What’s Wrong With This Picture?

Sometimes I wonder if there are two online ad industries: the bright, cheery, smiling Dr. Jekyll business, where everything’s going just fine, thank you very much; and the dark, brooding, erratic Mr. Hyde industry, in which people are constantly, quietly, laid off.

Witness the past couple of weeks. The Online Publishers Association (OPA) released a member survey that showed: “high-quality content sites report substantial third-quarter and year-to-date ad revenue growth.” It touted growth stats like 35 and 50 percent. Who are these publishers? Well, OPA Executive Director Michael Zimbalist says they’re the “online divisions of established media companies,” which, “are emerging as engines of growth in an otherwise lackluster economy.”

Meanwhile, some top execs from online divisions of established media companies hobnobbed with guests at an invitation-only shindig hosted by the Interactive Advertising Bureau, the industry’s largest trade group. Publishers like the Wall Street Journal Online, Forbes.com and Advertising Age sponsored the do, designed to showcase and sell the sponsors’ (and other ad sellers’) wares. In addition to a golf workshop and a cruise around Manhattan, guests were regaled with tales of online advertising’s power and effectiveness, especially in cases where traditional and online are combined (the theme was “The Integration Imperative”).

Another of those established media companies, McGraw-Hill, finished October by publishing a news analysis by Heather Green in BusinessWeek, talking of a new enthusiasm surrounding online advertising. “A solid, more stable online ad market finally is emerging,” she wrote.

Around the same time, news was leaking that the situation at these established media companies wasn’t nearly as rosy as it might appear. Many online divisions were paying the price. According to Newsday, the San Jose Mercury News, and a Reuters story in Forbes.com itself, things have been going so badly at Forbes and BusinessWeek they’ve been forced to layoff staff. The Daily News reported 25 jobs were lost at Forbes, including the Web division. While numbers at BusinessWeek weren’t specified, its Internet unit was hit too, according to reports. The Wall Street Journal Online hasn’t been immune. Its parent, Dow Jones & Co. announced it’s cutting 230 jobs, or three percent of the workforce.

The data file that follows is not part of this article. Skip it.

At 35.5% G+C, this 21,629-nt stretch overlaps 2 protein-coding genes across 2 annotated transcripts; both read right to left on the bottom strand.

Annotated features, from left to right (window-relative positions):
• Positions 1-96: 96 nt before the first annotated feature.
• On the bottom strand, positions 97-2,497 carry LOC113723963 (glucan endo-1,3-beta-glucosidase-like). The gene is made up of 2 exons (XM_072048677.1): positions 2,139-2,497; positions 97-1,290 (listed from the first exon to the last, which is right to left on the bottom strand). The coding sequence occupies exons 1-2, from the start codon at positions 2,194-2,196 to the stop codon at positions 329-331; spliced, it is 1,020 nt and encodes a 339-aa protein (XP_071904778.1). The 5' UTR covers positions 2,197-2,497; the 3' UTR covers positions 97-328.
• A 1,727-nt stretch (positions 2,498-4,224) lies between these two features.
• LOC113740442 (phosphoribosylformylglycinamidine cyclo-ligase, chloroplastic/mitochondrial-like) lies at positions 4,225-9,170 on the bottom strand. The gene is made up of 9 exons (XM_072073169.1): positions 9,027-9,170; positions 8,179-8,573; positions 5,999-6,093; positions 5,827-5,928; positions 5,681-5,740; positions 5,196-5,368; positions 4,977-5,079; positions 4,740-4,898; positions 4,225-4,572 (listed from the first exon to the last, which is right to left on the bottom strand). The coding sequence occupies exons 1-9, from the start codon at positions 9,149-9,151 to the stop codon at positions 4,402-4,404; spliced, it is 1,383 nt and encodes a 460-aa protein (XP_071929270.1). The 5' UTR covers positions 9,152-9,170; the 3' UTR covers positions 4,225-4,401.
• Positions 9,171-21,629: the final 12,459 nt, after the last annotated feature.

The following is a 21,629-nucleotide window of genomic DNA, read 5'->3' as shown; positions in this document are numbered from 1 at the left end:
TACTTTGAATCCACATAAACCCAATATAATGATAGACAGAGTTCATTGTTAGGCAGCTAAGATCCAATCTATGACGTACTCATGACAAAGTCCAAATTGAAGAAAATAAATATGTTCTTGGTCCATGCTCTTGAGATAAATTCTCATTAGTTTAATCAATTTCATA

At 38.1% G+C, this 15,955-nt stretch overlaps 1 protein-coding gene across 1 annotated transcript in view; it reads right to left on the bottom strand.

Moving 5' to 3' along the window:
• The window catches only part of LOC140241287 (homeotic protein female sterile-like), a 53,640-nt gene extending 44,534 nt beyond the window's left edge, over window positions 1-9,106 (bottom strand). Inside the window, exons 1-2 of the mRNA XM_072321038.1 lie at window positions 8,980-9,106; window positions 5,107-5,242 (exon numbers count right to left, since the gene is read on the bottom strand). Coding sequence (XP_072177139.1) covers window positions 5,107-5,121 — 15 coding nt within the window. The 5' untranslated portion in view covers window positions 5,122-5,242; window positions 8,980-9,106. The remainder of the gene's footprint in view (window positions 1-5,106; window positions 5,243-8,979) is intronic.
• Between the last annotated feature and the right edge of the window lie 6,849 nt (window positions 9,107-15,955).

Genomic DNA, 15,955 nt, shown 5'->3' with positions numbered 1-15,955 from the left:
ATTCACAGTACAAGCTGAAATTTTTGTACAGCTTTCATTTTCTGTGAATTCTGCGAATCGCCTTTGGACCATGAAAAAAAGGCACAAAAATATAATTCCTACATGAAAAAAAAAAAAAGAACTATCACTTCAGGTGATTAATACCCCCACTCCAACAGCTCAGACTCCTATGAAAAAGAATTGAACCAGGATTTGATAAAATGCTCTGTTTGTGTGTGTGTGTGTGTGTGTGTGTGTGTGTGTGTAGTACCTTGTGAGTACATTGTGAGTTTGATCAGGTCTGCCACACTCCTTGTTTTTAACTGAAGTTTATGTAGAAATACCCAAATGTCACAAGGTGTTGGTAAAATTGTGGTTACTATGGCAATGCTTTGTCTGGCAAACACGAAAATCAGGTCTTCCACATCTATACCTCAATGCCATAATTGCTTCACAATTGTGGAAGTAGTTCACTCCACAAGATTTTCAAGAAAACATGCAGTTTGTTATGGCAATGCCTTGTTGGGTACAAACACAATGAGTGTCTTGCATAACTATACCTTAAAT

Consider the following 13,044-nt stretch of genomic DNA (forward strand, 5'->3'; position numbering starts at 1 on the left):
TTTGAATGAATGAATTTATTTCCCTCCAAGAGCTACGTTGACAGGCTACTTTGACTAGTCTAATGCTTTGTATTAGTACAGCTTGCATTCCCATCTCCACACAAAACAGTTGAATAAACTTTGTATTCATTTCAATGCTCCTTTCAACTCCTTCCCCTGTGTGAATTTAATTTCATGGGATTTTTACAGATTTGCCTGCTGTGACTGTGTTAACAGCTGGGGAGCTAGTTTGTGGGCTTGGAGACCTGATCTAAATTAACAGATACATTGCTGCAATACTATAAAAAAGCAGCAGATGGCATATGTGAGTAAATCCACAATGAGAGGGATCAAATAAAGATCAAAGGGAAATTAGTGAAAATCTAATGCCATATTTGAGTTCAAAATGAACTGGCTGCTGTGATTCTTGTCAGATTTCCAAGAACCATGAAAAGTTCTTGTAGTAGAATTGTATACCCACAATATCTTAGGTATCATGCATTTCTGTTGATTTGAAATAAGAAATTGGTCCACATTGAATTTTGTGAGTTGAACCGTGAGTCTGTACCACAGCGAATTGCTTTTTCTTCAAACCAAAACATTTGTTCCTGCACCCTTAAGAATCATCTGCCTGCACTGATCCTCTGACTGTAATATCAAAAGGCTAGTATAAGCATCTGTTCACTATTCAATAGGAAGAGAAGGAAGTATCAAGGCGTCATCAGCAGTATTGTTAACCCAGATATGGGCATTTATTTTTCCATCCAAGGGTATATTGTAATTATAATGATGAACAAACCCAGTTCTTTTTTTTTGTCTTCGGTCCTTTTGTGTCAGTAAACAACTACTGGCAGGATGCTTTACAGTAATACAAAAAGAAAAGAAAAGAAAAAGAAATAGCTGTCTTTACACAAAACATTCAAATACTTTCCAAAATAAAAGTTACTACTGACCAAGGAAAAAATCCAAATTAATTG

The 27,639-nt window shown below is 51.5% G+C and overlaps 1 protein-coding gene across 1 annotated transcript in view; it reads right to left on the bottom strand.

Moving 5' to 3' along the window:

Ad sales are up, but employment is down? Hmm. Something’s wrong.

Growth figures like 35 and 50 percent don’t tell the whole story. When you’re talking very small numbers, even 50 percent growth doesn’t represent a whole lot of dollars. You can’t blame the OPA for trying to put a positive spin on things. In an environment where the rich generally get richer and the poor get poorer, it rarely hurts to appear rich. The IAB says the top 10 media companies account for 76 percent of online ad revenue; the top 50 media companies account for 97 percent. If you attract more dollars when you’re bigger, you might as well puff yourself up.

Another issue contributing to this Jekyll/Hyde phenomenon is financial publications, especially traditional financial ones, seem to have been hit especially hard in recent months. They’re victims of the general economic malaise. That explains why Forbes, BusinessWeek and Dow Jones are making layoff headlines. Even when things aren’t terrible in online divisions (the OPA says the Wall Street Journal Online indicated online ad sales were up 24 percent in the third-quarter, compared to Q3 2001), the weight of the larger company can drag things down. Online may not be doing as dismally as it would initially appear.

Thought there’s really only a single online ad industry, it’s clear divisions are forming. The difference isn’t good and bad, or light and dark. It’s a matter of business models and priorities. The fortunes and positioning of the “big guys,” the online arms of traditional publishers, are increasingly disconnected from the rest of the players on the scene. The OPA’s loudly trumpeted press release and quieter layoffs illustrate the unique position these companies find themselves in.

I’m not the only one noticing this divide. It’s obvious when you read the IAB’s statement announcing its new directors this week: “The new Board members come from a diverse group of companies, and underscore the IAB’s mission to represent the entire industry, not any specific group of publishers,” a subtle dig at the more elitist OPA.

To that end, newly elected board members included two more representatives of the burgeoning paid search industry. Overture Services, the acknowledged leader in the field, was already represented on the board. Now, it’s joined by Google and Looksmart. These companies, as well as new IAB board member firms like MSN, B2B Works and AutobyTel, aren’t eligible for membership in the OPA, as they’re not strictly publishers.

Will one faction live in a bright, sunny, Dr. Jekyll world, while the other suffers in erratic Hyde darkness? I doubt it. Both have very valid value propositions for advertisers and marketers. How they go about making their cases, may sound very different indeed.

Pamela will moderate a panel on rich media at ClickZ Email Strategies in San Francisco, November 18-19.

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